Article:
Tooth brushing has been proven to be the gold standard in preventing periodontal disease, and although it is widely accepted in human dentistry, the importance of daily brushing is not recognized by most pet owners. As early as 1986, a comparative study among 12 beagles brushing daily, thrice weekly, and once a week showed the minimum frequency of brushing was three times per week before the presence of gingival inflammation was noted.3

Despite its efficacy, there are many obstacles for owners when attempting to perform daily brushing.

Factors that prevent brushing

An obstacle for pet owners is implementing daily brushing into their already busy lifestyle. While this falls under poor owner compliance, most veterinary professionals can empathize with the challenge of creating the habit and maintaining the practice of brushing every day.

Empathy on this level can relieve the frustration of dealing with patients suffering from severe periodontal disease due to poor home care. Use of the truism, “If it was easy, everyone would do it” would apply here. Passing judgment on pet owners is detrimental to our relationship with them, as well as to our ability to make recommendations they can trust.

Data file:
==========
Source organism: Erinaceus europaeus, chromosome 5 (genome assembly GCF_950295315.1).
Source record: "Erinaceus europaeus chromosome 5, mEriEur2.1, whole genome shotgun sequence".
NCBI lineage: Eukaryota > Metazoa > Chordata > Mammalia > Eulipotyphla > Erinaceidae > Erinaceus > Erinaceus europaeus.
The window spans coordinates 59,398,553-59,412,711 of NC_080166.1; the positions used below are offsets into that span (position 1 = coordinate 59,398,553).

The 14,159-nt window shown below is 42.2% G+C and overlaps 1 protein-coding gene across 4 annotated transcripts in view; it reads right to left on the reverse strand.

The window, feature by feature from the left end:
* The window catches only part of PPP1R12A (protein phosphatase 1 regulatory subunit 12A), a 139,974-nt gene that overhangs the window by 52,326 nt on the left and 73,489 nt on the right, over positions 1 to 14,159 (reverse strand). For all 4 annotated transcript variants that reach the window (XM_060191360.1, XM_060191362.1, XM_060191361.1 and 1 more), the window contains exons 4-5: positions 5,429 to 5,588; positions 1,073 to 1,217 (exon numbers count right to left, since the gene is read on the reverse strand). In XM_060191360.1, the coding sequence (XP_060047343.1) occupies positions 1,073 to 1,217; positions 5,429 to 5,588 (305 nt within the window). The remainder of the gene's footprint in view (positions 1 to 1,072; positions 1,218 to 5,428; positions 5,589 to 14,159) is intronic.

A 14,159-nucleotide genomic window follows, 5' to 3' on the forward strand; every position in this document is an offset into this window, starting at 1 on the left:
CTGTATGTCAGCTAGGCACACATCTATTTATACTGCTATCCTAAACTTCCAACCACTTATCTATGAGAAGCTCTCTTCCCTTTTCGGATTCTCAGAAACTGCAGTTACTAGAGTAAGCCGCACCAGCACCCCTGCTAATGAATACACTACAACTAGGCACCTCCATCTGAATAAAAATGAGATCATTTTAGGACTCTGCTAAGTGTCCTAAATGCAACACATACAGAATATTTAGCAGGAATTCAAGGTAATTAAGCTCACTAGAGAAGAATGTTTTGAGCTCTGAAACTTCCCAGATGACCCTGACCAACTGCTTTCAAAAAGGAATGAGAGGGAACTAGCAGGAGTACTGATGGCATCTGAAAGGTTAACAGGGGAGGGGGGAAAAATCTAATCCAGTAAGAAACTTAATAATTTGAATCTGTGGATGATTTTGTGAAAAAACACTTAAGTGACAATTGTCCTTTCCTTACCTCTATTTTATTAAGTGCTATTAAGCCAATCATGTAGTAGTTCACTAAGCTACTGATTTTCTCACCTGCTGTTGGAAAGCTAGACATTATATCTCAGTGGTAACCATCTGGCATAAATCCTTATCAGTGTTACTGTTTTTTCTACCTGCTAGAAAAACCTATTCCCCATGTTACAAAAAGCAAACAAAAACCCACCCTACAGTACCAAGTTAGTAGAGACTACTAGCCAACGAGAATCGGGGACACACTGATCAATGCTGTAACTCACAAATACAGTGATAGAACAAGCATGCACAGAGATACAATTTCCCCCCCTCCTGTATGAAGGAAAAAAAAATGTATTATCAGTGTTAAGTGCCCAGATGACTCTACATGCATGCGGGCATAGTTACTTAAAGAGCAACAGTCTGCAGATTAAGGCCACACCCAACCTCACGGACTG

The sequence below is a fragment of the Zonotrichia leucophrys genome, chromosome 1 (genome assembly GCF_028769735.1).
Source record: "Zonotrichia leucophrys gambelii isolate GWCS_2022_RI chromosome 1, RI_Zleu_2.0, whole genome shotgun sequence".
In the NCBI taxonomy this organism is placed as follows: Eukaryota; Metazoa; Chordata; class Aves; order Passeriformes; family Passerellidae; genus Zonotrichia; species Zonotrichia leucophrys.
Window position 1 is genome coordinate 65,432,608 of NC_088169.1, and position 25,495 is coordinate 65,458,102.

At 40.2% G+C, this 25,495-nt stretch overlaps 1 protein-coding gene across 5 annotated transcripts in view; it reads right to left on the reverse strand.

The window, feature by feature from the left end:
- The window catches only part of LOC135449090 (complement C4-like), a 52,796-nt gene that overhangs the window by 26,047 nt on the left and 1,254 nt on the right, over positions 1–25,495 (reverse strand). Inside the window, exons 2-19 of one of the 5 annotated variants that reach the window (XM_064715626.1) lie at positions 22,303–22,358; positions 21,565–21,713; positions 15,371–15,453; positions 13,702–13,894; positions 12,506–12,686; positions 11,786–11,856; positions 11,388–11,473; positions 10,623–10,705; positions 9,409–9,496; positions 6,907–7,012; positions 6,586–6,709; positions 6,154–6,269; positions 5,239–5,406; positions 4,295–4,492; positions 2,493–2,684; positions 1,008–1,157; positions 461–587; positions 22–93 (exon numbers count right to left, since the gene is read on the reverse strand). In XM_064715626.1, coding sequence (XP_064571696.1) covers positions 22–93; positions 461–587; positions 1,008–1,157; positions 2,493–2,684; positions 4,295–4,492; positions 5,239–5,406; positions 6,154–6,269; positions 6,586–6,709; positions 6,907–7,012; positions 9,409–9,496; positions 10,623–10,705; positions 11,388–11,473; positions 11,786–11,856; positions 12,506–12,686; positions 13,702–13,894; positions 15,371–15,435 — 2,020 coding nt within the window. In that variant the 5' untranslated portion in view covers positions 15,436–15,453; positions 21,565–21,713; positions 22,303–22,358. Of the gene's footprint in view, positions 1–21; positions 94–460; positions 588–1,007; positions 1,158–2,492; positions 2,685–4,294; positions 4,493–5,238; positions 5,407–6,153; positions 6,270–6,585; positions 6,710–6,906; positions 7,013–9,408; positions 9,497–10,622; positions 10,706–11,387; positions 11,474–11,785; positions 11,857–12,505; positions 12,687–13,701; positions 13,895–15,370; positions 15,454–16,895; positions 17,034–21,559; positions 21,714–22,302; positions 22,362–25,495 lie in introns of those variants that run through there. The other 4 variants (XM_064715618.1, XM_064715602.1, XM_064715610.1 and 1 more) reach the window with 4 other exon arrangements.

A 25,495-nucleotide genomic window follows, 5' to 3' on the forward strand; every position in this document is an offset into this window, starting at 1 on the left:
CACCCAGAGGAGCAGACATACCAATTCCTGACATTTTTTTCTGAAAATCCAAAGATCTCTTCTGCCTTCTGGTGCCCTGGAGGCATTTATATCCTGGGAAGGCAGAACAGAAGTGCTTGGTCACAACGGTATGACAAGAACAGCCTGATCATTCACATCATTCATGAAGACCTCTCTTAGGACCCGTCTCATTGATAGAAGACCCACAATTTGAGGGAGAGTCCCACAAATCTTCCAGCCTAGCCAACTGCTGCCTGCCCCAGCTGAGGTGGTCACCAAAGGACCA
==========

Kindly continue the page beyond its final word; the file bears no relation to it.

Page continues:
Be cognizant of a pet owner’s physical or emotional impairment as a barrier to daily care. Physical limitations are often a factor in the case of elderly owners or elderly patients where attempts at brushing are complicated and perhaps dangerous.

Challenges for clients that we cannot appreciate may also play a role in poor home care. Even in young and healthy animals, patient compliance is also a consideration when a pet will not tolerate brushing due to exuberance, anxiety, or aggression. Pet owners rely on the veterinary team to provide demonstrations and training resources to acclimate pets to the invasive nature of tooth brushing.